“The house was called Greenbanks, but there was no green to be seen today; all the garden was deep in snow”
So starts this charming 1932 novel from Dorothy Whipple which is essentially about a family before and after the Great War. Louisa Ashton is a woman in late middle age married to the philandering Robert, with six grown up children. The novel opens at Christmas; Louisa has her enormous family around her, including her favourite grandchild Rachel who is just four. From the end of 1909 to the mid nineteen twenties ‘Greenbanks’ charts the ups and downs of this family, viewed through the eyes of the child Rachel and her adored grandmother Louisa.
There are familiar Dorothy Whipple themes in this novel, set against the backdrop of domestic middle-class England. Domineering bullying men, and the women, who are partially at least suppressed by them. Ambrose; Rachel’s father and Louisa’s son-in-law is one, inflexible and dictatorial. He and Louisa’s son Jim thwart Louisa continually in both matters of finance and her favourite son, the charming slightly feckless Charles – who they manage to send away - twice. Ambrose also father to three boys older than Rachel – has his own ideas about female education and behaviour. Yet we also have women – who are either supressed by convention and society or who bravely buck it. Laura the youngest of Louisa’s daughters marries a man she doesn’t love, and when later she decides to run off with another man she declares she doesn’t care for what people think of her. Letty married to Ambrose watches her life ebb away, finding herself married to man she once thought solid, and now is constantly irritated by. Letty awaits a legacy from her Aunt Alice, and when years later, it finally comes, she has as surprise for Ambrose, who has already decided that he should take charge of the money.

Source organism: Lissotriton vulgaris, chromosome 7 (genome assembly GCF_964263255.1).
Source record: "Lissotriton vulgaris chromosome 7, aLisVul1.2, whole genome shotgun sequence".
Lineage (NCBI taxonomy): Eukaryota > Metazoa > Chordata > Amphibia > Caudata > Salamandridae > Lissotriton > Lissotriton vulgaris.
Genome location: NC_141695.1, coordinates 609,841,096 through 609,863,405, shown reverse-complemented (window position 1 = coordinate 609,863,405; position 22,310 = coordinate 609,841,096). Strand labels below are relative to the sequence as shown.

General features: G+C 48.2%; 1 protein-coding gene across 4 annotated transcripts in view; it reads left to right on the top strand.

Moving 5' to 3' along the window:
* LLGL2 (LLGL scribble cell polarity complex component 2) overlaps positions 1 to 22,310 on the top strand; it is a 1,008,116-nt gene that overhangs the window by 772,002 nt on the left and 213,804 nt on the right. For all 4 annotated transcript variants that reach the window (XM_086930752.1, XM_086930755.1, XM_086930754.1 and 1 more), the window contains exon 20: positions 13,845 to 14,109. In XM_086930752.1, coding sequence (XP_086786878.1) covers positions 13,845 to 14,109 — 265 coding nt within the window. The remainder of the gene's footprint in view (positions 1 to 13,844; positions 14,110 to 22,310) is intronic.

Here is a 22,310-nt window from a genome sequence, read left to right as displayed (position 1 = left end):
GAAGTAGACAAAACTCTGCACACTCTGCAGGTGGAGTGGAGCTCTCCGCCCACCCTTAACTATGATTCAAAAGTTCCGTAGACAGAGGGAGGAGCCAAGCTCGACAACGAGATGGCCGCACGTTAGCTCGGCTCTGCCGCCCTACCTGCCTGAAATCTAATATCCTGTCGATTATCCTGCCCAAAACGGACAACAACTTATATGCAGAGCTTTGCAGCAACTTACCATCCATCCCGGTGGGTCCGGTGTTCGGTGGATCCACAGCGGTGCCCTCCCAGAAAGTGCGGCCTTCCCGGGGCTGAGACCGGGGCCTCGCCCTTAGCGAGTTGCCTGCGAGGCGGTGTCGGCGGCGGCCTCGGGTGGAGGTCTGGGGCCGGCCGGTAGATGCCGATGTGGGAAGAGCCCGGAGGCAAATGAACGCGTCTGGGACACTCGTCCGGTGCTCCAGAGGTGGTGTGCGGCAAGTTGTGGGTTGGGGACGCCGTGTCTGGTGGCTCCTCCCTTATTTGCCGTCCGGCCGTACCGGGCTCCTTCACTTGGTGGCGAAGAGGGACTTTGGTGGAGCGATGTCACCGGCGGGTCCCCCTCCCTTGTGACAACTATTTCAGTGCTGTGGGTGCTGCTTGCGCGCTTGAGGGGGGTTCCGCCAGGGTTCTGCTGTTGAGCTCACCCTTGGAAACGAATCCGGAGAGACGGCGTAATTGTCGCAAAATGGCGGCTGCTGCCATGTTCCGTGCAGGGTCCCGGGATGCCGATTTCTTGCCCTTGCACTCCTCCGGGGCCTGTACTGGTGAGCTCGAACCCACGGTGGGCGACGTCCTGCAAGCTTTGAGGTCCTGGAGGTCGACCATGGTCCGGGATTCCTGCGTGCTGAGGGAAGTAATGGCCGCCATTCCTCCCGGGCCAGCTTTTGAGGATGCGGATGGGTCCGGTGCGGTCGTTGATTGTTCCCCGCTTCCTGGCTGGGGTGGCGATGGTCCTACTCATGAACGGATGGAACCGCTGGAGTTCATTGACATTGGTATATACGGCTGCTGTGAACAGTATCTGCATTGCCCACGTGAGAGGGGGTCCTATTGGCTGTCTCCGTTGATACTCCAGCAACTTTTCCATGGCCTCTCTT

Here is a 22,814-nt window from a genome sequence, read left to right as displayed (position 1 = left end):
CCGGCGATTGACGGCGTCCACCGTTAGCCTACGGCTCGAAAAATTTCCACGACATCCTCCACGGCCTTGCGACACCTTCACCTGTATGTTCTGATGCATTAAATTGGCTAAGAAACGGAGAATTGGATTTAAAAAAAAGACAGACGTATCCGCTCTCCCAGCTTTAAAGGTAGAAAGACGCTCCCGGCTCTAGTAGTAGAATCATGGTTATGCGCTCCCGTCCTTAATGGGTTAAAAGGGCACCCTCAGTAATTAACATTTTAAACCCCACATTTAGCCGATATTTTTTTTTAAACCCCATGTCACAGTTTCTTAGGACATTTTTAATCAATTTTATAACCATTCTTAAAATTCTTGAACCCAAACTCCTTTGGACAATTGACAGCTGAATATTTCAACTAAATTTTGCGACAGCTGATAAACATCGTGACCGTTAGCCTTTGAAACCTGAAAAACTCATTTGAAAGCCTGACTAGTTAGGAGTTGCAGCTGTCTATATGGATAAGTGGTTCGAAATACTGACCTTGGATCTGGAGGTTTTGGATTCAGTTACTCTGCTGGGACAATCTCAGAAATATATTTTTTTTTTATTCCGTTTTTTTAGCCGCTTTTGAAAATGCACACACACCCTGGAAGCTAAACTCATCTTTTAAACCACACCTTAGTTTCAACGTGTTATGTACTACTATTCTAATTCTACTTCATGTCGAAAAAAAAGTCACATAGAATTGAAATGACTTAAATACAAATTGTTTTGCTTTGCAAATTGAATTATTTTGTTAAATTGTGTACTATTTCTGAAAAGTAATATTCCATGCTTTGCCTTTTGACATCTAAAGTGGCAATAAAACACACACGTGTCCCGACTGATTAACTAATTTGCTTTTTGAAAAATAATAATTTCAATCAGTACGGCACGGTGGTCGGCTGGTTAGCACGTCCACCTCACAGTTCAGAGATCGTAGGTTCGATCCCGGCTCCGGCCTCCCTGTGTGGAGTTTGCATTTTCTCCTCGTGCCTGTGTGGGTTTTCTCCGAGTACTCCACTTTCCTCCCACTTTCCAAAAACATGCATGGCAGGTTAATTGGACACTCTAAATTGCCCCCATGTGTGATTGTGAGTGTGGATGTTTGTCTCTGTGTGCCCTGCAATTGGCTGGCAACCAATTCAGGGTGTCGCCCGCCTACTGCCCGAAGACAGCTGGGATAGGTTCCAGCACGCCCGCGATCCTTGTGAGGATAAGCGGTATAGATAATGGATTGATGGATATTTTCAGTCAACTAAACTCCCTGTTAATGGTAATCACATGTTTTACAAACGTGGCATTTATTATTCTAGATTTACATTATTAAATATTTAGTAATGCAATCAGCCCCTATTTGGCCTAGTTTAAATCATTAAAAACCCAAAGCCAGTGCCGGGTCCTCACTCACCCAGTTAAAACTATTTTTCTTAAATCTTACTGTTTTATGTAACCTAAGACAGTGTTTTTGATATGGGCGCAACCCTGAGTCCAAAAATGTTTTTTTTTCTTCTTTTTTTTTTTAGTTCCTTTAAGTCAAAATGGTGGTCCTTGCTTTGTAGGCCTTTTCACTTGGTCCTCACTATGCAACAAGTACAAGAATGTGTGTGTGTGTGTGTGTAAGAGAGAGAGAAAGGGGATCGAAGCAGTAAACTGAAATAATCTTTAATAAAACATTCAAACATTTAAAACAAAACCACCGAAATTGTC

Kate Barlow who once had a child out of wedlock has had her life blighted by the stain of scandal and shame. She comes to Greenbanks as companion to Louisa – who having known Kate as a child is desperate to help her, but Kate has closed herself off from people – and is a sad pale shadow of her former self.
“Kate continued to be quite unlike her letters. When Lizzy was gone she made herself very busy in the house, going about her work swiftly and quietly, but without heart.
One evening when she was sitting with Louisa in the drawing-room, she let slip that she had never liked being a companion.
“I tried selling cutlery door to door. I went out sewing by the day and took sewing in. I bought a knitting machine. But I couldn’t keep myself,” said Kate, looking at Louisa with dark, discomforting eyes. “This is the only way I can keep myself”
“oh” murmured Louisa, fumbling in embarrassment with her knitting. “I am very sorry dear.”
However after a few years at Greenbanks, Kate develops a great affection for the new Vicar when she is about 40 – seeing in him her chance of happiness at last – but I won’t reveal how that story strand ends.
Rachel’s father prevents her from taking up a scholarship to Oxford, finally relents a year later, but the scholarship is gone and Rachel must be content to being a three times a week scholar at Liverpool, delighted she is allowed to study at last, but it comes a very poor second to Oxford.
The real heroines of this novel are of course Louisa and her granddaughter Rachel; it is through their eyes that we see everyone and everything else. They are real allies particularly against Ambrose and have a wonderful relationship.
Dorothy Whipple’s writing is straightforward and no nonsense, she is less showy and flowery than some of her literary contemporaries– and this says Charles Lock – in his excellent Afterword – “account for Dorothy Whipple’s years of neglect, for the ill-informed dismissal of her name, on those few occasions on which it might have been raised.”
I love her books and the six novels and one volume of short stories that Persephone publish I know are enormously popular – and justifiably so in my opinion.